One reason "South Park" is so good is the united front, the shared vision, of co-creators Matt Stone and Trey Parker.
"Me and Matt love to argue," says Trey, "but in general our sense of humor is pretty much alike."
"We never have that problem where I want something one way and he wants it another," says Matt. "It never happens, and, when it does, we usually realize there was a flaw in the idea in the first place."
So it's them against the crazy world when "South Park" begins a 10th season Oct. 4 at 10 p.m. EDT on Comedy Central, fresh on the heels of winning a prestigious Peabody Award. The first of seven new episodes will premiere as Matt and Trey rush in (as they have so many times before) where no one else would think to tread.
As ever, their surrogates in this enterprise are Stan, Kyle, Kenny and Cartman, four bratty, perpetually bundled-up youngsters in an unhinged Colorado cartoon town.
But this past year South Park has been a particularly outrageous place, stirring up more mischief than usual.
The scathing two-part "Cartoon Wars" last spring ripped Comedy Central for timidity in not airing an image of the Islamic prophet Muhammad, even as the show displayed Jesus Christ defecating on President Bush and the American flag.
Another headlines-generating episode, "Trapped in the Closet," may or may not have riled mighty Hollywood star and Scientologist Tom Cruise for its mocking treatment of Scientology (and him) — so much so that Cruise may or may not have pressed Comedy Central never to air it again. (Last March, the network denied accusations by Matt and Trey of having yanked the episode. It has since been repeated, most recently this week.)
Nothing was sacred; no apologiesFrom the start of "South Park" in August 1997, the catch-as-catch-can crudeness of the series, where nothing was sacred or apologized for, was celebrated as its signature. But to the surprise of Matt and Trey, "South Park" seemed to have potential to be even more than that.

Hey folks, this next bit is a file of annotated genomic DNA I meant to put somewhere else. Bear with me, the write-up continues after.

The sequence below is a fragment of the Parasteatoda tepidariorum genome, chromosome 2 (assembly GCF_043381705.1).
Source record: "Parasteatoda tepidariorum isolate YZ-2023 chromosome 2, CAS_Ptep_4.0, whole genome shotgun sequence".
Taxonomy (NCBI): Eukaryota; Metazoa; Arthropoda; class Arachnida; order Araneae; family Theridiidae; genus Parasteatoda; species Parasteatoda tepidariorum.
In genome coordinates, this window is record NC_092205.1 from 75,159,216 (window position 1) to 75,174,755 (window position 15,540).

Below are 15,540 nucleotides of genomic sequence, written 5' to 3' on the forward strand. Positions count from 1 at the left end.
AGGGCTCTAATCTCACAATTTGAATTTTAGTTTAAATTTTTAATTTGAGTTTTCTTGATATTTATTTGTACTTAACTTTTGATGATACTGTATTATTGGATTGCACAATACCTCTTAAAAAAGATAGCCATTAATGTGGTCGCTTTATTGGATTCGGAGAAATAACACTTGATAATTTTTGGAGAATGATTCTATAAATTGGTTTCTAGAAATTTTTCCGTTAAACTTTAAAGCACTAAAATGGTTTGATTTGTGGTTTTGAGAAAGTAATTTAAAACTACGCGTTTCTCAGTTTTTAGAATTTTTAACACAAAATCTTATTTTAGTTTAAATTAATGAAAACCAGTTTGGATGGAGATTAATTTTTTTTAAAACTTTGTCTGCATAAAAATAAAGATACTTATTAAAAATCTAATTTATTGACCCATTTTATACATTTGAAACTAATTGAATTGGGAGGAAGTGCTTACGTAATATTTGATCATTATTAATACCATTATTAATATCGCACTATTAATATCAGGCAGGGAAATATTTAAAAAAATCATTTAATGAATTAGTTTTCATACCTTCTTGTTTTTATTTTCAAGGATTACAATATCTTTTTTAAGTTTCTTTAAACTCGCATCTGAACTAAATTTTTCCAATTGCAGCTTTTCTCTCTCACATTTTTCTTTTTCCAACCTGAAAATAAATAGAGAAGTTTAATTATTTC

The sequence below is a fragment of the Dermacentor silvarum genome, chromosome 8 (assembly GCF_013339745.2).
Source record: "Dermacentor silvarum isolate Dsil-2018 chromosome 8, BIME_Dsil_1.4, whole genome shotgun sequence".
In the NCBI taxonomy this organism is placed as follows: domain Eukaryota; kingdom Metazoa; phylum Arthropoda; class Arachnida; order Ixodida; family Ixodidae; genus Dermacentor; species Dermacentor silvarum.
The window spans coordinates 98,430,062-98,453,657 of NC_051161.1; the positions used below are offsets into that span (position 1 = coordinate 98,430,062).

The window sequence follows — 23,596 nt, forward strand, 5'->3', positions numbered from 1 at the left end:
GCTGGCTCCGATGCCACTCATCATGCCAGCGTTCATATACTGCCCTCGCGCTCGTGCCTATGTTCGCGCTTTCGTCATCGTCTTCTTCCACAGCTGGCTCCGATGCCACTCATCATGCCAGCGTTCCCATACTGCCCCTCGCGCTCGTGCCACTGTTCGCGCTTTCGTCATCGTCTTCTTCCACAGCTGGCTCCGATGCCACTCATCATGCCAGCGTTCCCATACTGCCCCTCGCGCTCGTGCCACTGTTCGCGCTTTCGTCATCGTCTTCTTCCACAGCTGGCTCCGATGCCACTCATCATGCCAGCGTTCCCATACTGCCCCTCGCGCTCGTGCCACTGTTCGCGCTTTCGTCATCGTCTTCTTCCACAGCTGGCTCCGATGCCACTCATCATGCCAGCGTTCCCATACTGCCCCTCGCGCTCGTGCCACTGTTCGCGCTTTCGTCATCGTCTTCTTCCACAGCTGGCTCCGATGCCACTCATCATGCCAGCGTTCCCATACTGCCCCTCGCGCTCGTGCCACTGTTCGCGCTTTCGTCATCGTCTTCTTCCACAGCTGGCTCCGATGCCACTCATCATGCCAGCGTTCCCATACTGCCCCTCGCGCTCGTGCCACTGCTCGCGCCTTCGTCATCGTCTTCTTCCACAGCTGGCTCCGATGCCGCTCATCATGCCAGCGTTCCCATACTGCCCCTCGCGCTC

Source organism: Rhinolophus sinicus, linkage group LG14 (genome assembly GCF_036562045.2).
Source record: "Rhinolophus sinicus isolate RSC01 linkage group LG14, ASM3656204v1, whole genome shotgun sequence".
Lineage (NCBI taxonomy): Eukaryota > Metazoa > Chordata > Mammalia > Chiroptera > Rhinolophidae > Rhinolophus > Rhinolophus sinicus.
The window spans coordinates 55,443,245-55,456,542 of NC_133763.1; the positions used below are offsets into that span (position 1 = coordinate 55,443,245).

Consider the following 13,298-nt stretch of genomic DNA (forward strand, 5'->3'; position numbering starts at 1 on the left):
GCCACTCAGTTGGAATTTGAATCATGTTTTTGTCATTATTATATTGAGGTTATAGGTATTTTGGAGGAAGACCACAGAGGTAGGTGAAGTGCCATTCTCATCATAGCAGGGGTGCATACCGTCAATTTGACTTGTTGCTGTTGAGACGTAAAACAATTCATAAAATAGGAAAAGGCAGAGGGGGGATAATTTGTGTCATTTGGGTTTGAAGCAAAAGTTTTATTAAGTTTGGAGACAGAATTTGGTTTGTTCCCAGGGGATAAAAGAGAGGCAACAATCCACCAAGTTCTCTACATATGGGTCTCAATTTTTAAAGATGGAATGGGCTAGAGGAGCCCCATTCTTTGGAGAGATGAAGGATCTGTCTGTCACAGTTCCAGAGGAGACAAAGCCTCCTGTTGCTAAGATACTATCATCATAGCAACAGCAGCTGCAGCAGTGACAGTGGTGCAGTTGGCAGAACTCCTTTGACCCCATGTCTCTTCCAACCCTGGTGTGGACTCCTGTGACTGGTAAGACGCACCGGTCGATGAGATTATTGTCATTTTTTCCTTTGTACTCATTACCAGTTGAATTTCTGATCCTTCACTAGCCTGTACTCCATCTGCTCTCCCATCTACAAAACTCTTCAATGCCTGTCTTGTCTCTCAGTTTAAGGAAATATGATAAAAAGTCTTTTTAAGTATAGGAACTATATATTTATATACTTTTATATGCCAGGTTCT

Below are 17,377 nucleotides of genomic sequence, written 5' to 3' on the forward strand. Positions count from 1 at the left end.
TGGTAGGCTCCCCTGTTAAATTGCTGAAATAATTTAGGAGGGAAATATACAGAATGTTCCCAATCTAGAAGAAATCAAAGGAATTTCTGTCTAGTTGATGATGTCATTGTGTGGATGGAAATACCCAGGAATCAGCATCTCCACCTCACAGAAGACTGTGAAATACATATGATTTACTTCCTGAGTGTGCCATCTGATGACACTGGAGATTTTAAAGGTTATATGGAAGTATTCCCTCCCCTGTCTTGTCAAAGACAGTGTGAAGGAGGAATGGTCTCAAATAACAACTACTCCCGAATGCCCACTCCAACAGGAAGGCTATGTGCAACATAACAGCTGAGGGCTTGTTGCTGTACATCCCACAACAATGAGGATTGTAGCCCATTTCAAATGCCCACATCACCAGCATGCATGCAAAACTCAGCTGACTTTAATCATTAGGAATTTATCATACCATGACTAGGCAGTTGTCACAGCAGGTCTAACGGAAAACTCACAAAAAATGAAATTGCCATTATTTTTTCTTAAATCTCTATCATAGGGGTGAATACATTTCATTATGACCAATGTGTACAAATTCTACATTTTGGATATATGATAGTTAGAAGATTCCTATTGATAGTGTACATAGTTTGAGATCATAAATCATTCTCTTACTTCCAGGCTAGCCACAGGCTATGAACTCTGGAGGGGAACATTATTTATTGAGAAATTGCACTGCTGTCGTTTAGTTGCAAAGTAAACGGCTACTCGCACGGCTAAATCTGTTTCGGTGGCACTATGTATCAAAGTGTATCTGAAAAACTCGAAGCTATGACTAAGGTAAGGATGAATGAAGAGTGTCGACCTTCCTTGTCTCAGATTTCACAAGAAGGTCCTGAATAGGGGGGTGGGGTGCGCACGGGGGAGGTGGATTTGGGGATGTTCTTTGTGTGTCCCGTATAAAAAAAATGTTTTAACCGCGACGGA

Slideshow 26 photos
"Instead of being crappy," says Trey, "we decided we better figure out how to actually make it good."
Doing so, they seldom had a moment to focus beyond their week-to-week scramble to produce the next episode. The seasons flew by.
"It's only been in the last two years that I'm thinking, ‘We might be here for a while,'" says Matt. Now he and Trey, both in their mid-30s, are signed to produce 30 more episodes through 2008.
"What we're always looking for is weird social issues and weird connections to make," says Trey. Lucky for them, there's no shortage of material.
Just consider how freckles and red hair provided them a way of addressing racial strife as Cartman rallied fellow "Ginger" kids to strike back against their blond and brunet oppressors.
Creatures from the year 4035 flooding into South Park through a time portal served as a pointedly absurd way of looking at the dicey issue of illegal immigration.
Reflecting the series' startling timeliness (each episode is created from scratch and aired within a week), "South Park" last October framed the failure of government agencies to respond to Hurricane Katrina in terms of a beaver dam that broke and flooded a nearby town, amid much finger-pointing but nobody helping.
And then there was the episode in March 2005 that seized upon the highly charged issue of a patient's right to die, even as Terry Schiavo lay comatose, a political and media circus raging around her.
What drives Matt and Trey to mine laughs and truth-telling from places that good sense, and certainly good taste, would declare off-limits?
"We're the guys who, if someone says you really shouldn't do an episode making fun of Scientologists, we say, ‘Whatever,'" Trey explains. "Someone says, ‘They might come try to burn your house down,' we say, ‘We'll just get another one.'"
But their comedic defiance is tempered by another quality that's seldom acknowledged. While "South Park" is often loud and lewd, it has an underlying sweetness.
"We try to never be cynical," Matt says. "I think we're really optimistic, happy people, and we want the show to have an optimistic message."
"It's not like we have a formula," says Trey, "but I think one of the reasons this show has survived is that it has a big heart at its center. Other cartoon shows have people crap on each other and make racist jokes. But I don't think people tune in for that. I just don't think a show lasts for 10 years without a heart."
Heart, and some semblance of balance.
"You can take any issue, no matter what side you're on, and make fun of the far extremes," says Matt. "So much of `South Park' is a group on this side and a group on that side, all screaming at each other. And the boys in the middle are going, `What are you all doing this for?'"
However hilariously scandalous "South Park" may be, the message in the end is (could it really be?) wholesome and uplifting. As Kyle squawked to a network president in "Cartoon Wars": "Do the right thing!"
That's the Gospel of Matt and Trey ... out of the foul mouths of babes.